Posted on September 23, 2013
I read this in an article in USA this morning about Leading from behind.
“Don’t get me wrong. I’m not saying that being a fast follower isn’t a common business strategy or that leading from behind isn’t a viable foreign policy doctrine. They’re perfectly reasonable for leaders who, for whatever reason, aren’t very good at what they do.
The most important function of any leader – whether you’re running a company or a country – is to come up with a winning strategy. The key word here isn’t “strategy,” it’s “winning.” Anyone can come up with an idea, a product, a plan. What separates great leaders from the pack is consistently coming up with winning ones.
Look at it this way. When you see a doctor, do you want someone who just practices medicine, or do you want a professional who will come up with the right diagnosis or perform a successful procedure?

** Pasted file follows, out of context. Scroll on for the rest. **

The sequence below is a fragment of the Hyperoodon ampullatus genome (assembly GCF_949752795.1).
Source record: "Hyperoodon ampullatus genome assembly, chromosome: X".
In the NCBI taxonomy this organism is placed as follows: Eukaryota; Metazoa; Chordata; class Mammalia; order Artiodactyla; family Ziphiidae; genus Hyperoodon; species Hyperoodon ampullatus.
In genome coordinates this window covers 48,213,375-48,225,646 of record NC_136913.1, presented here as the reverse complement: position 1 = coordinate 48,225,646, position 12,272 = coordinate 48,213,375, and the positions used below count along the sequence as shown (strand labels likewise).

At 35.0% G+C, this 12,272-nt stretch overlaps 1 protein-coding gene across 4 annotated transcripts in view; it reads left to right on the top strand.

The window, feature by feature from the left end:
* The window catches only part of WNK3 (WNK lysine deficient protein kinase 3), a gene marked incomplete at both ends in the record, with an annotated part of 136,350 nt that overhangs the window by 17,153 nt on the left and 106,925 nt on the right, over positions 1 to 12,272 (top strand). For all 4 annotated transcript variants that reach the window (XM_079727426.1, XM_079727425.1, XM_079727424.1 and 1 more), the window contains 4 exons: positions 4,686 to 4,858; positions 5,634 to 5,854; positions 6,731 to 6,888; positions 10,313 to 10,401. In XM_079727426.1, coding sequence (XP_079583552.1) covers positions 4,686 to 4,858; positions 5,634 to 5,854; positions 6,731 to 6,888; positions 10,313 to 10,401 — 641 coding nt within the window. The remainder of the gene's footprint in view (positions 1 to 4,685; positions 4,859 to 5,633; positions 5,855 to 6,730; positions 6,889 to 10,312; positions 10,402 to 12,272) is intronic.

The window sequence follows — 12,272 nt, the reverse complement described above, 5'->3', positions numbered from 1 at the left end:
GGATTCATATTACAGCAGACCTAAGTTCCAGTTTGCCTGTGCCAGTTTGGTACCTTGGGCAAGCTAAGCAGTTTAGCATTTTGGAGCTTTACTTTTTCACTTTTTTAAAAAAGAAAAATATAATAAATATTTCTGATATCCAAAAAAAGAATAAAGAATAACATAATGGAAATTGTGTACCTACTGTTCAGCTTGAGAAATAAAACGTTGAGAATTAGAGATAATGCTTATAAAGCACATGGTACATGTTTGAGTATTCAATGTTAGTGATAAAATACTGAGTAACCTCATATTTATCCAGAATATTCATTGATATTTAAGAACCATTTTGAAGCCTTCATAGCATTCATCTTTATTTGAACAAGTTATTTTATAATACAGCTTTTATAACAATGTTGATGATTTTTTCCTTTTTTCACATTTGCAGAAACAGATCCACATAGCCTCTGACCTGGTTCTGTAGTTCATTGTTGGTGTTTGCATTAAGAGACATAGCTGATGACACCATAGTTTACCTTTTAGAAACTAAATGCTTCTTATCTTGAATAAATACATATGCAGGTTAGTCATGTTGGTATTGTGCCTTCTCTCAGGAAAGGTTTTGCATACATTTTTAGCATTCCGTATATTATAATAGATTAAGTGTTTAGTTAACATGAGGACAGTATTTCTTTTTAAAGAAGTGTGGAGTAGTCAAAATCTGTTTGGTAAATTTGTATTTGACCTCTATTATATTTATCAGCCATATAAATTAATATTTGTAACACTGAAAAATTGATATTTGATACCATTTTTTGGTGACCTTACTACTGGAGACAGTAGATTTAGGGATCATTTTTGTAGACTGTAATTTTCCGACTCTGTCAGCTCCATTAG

Do you hire an attorney to draft any old contract or just fumble around in court or do you want one to come up with an airtight agreement and be a winning litigator?
Do you contract a builder who uses antiquated techniques or one with state-of-the-industry knowledge, capability, and tools?
It’s the same with leaders. Anyone can try to lead. Believe me, all sorts of losers do. But the definition of a leader who isn’t very effective at his job is one who can’t come up with a winning strategy, so he follows close behind someone who can.
The job of every CEO and business leader is to come up with strategies and plans that beat the competition. The great ones do. They innovate. They lead. They execute. And they win. The poor ones don’t. They follow. They fall further and further behind. And ultimately, they lose. Trust me, the latter result is never by choice. Never.”